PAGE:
The anti-inversion commotion in Washington, D.C., is "more bark than bite" and unlikely to turn into reform in time to damage Medtronic’s (NYSE:MDT) $43 billion deal with Covidien (NYSE:COV), according to analysts with Morgan Stanley.
Democrats have won support from the White House for efforts to penalize companies that relocate their corporate headquarters outside of the U.S. in order to benefit from lower tax rates, but Republicans won’t be so eager to play along, the analysts wrote.
"It remains unlikely that a legislative fix will be possible before the next presidential cycle, as Republicans are unlikely to agree to inversion reform without a broader overhaul of the corporate tax code, which in turn would likely be unpalatable for Democrats," according to analysts David Lewis and James Francescone. "This dynamic may be why Democrats have tried to enlist greater support from the White House and the Treasury. These recent hints of executive actions may have more bark than bite, as significant changes to transactional tax treatment may require statutory revisions beyond the rule-making discretion of the IRS or the Treasury."
That’s good news for the companies, which just revealed in a regulatory filing that the Federal Trade Commission has requested additional information and documentation related to the merger. The device makers don’t think the 2nd request will delay their deal, which is expected to close late in Q4 2014 or early in 2015.
Democrats on Capitol Hill have come out against deals like Medtronic’s that use acquisitions of overseas companies to shift their official headquarters to countries with more favorable tax rates. Various measures have attempted to prohibit so-called ‘corporate inversions’ and to ban inverters from bidding for or winning federal contracts.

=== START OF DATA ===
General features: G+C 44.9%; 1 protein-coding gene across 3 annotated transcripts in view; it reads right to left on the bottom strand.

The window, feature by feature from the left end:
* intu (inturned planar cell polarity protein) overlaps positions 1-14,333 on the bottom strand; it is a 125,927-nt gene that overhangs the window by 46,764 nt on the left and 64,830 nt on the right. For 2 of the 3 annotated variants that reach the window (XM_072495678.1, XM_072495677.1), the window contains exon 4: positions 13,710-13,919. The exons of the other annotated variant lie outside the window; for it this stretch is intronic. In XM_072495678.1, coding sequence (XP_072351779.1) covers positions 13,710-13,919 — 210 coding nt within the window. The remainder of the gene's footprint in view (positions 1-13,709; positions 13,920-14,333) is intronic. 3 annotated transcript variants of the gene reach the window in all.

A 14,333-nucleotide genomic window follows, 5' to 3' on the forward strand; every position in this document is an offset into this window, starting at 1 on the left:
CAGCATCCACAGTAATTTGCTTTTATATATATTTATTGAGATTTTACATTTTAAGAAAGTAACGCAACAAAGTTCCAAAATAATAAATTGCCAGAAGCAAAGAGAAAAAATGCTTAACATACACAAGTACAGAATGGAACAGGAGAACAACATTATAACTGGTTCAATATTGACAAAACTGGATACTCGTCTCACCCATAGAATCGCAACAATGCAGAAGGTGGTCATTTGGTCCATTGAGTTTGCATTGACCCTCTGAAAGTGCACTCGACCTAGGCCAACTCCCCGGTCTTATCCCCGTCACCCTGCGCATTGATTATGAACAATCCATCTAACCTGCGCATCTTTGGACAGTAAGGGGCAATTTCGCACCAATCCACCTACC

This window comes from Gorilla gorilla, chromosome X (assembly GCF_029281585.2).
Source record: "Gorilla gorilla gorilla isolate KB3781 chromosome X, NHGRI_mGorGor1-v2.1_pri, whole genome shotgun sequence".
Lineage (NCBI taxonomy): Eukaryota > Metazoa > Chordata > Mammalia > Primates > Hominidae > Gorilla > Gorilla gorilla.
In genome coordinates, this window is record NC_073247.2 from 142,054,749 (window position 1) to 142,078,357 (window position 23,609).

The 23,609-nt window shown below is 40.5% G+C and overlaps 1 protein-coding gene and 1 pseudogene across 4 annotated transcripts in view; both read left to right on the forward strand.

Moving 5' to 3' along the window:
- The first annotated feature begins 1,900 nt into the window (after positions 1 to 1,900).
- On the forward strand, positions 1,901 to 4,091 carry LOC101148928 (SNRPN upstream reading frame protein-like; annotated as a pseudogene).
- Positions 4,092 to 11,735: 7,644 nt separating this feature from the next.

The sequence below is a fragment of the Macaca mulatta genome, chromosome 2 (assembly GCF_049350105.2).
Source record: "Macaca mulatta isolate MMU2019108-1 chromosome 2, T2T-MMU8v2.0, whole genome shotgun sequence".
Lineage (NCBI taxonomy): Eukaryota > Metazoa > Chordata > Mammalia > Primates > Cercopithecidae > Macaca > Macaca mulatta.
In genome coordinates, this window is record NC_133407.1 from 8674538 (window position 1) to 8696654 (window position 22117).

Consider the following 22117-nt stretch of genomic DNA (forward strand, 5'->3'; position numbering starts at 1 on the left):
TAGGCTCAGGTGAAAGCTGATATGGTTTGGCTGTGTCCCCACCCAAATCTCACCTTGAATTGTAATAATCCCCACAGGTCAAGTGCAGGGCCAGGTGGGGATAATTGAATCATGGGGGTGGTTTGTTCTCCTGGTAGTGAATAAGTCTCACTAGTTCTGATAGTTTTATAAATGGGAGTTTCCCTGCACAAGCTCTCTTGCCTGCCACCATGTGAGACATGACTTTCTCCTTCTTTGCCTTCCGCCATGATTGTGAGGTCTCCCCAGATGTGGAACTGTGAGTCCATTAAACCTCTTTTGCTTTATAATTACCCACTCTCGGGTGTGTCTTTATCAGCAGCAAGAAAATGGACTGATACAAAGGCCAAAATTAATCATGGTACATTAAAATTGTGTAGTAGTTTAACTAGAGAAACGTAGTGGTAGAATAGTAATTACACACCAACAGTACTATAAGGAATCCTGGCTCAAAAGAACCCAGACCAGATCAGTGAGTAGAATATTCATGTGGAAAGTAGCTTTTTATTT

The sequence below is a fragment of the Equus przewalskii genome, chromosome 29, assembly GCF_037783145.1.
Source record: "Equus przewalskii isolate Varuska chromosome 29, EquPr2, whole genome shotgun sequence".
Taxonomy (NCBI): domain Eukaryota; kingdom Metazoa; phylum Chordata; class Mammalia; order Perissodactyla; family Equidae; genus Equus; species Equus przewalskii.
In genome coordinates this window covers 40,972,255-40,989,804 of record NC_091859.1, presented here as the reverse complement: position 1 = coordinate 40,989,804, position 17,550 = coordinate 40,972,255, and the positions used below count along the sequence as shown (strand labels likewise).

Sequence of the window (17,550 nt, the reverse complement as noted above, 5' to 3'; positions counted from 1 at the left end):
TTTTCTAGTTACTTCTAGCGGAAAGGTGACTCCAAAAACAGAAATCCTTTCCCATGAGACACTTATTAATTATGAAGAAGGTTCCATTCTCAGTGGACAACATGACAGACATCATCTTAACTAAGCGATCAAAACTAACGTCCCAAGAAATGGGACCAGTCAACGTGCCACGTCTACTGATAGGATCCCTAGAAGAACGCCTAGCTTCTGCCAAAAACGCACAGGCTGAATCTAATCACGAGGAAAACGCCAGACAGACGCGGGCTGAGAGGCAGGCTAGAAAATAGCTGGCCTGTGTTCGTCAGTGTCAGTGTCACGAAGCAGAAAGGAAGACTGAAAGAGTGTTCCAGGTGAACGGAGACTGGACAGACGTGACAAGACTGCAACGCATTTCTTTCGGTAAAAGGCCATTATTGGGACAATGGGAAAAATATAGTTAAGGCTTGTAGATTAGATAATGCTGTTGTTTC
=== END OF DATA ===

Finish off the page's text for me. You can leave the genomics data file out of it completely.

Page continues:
Medtronic and Covidien have maintained that their merger isn’t motivated by the inversion, saying that the main drivers are strategic. Morgan Stanley analysts agreed, maintaining that "cash access" is the primary concern for the merger.
"The real purpose of this, in the end, is strategic, both in the intermediate term and the long term," Ishrak told reporters earlier this year. "It is good for the U.S. in that we will make more investment in U.S. technologies, which previously we could not."
The merger will allow Medtronic to tap the billions currently stored outside the U.S. without having to pay U.S. corporate taxes upon repatriation. Covidien moved its headquarters to Ireland in 2009, saying at the time that the company hoped to benefit from the lower corporate tax rate there. Medtronic plans to make the same move once the merger closes later this year or early in 2015.